The driver’s side tyres on my car don’t seem to be able to hold their pressures as well as the passenger side’s. Any idea why?Unfortunately, there is no technical explanation to explain this. You need to look elsewhere on the car. Check that there are no problems with the valves. Also get the wheels looked at, as they may have become porous over time or corroded around the bead, which would prevent the tyre sitting and sealing properly.

My car needs V-rated tyres, but I’d like to put W-rated ones on the back. Is this okay?Ideally, the tyres should be the same all-round, in order to maintain the handling and braking balance. But there is no problem in opting for a higher-rated tyre – just don’t be tempted to go for one that is lower than required. There will be very little difference between the same make of rubber in the next rating up or down, although this could lead to issues close to the limit. With some tyres capable of 150mph-plus, and given that the maximum speed limit across the UK is 70mph, speed ratings are more of a performance index than anything. For each tyre, this should be as closely matched as possible.

I’ve often seen ‘XL’ stamped on tyres. What does this mean, and is there a performance advantage?XL stands for Extra Load – or is sometimes referred to as Reinforced. Essentially, tyres bearing this stamp are designed for heavy cars rather than ones that carry big loads. Not only are they constructed to cope with weight, but also the higher tyre pressure these vehicles need to run at. This marking is usually found on lower-profile tyres used on large cars. It highlights the fact they are built to a higher weight rating, as there is nearly always a standard version in the same size in the maker’s range.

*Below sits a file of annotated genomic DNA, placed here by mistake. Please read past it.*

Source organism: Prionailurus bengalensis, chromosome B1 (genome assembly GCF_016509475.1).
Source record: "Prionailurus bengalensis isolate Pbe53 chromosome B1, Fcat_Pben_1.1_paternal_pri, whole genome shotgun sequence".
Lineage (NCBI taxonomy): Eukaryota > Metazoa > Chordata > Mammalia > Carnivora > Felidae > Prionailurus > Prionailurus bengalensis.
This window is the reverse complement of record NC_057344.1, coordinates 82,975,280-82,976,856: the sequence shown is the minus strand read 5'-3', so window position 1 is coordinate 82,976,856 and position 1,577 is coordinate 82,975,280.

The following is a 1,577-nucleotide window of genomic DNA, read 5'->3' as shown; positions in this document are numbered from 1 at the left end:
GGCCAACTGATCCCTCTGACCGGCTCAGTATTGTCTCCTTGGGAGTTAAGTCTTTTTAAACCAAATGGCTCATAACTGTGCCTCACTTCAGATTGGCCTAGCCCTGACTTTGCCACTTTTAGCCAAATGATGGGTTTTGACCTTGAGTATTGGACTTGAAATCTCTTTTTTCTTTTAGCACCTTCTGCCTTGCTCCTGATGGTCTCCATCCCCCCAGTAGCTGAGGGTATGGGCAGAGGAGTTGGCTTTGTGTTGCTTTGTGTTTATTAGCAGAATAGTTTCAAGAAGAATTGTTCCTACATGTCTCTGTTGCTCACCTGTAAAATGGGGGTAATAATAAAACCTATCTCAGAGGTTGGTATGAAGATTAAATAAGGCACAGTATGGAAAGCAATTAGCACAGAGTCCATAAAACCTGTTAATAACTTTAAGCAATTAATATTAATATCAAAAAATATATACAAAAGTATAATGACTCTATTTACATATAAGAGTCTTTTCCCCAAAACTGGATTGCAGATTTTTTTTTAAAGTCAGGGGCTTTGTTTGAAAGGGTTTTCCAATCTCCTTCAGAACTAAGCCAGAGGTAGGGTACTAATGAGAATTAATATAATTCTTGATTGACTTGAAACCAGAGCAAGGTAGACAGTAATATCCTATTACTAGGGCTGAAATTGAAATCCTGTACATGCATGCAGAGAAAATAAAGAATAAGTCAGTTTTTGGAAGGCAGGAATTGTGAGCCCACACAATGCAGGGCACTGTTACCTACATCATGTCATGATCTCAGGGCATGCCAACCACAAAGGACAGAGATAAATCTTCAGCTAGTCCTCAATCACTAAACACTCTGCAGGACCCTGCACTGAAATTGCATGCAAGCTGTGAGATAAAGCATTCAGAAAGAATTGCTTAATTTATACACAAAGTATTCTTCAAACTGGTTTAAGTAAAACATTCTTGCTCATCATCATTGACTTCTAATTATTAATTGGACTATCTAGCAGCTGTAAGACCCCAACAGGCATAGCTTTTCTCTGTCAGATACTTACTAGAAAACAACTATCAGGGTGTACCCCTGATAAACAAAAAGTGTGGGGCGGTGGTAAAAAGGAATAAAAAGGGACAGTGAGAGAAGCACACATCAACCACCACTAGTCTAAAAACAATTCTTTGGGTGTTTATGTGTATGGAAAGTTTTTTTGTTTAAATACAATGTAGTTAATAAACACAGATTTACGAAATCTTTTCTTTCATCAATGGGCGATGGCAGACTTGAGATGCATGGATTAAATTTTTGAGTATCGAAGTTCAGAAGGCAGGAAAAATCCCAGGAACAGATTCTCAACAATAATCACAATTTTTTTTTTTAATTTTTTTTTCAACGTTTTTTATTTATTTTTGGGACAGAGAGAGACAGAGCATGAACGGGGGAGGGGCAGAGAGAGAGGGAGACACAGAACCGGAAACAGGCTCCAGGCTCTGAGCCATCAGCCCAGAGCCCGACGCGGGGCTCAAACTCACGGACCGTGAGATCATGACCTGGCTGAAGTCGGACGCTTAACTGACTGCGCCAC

The price of tyres for my Audi ranges from £108 online to £200 at the main dealer. Why is there such a difference?There are a number of reasons why tyres prices vary. The main one is where you buy. A big chain that buys large volumes can demand lower prices and buy direct from the manufacturer. Independent outlets, on the other hand, often have to deal with a chain of distributors and wholesalers – all of which take a cut – which increases the final price. As for the price quoted on the Internet, an online company is likely to have much lower overheads than a regular retailer, which is why it can reduce the price considerably.I got a puncture on my Hyundai Santa Fe, and replaced the tyre with the same size as the rest. But the weight rating was 102 instead of 103. Now, the car pulls to the left when this tyre is fitted on the front. Could the different ratings be to blame?Providing that both ratings are right for the car, it is unlikely this is the cause. It may just be a rogue tyre. All rubber will pull to one side, but usually it’s unnoticeable. The effect may be greater on this particular tyre. A slight difference in tread depth between the new and old rubber can cause problems – if significant, this may be causing the transmission to wind up and affect the steering.Why can it take weeks to buy a replacement run-flat tyre? This is probably more to do with a rare size than the tyre being a run-flat. In fact, run-flats should be simple to get hold of as there are only a handful of sizes, and it is easier for makers to predict use. Problems often arise when drivers go for a non-standard wheel option, such as an 18-inch when the model usually comes with 17s. Here, the volumes available may be low – stocks could be limited if the tyres are shifted much faster than the manufacturer anticipated.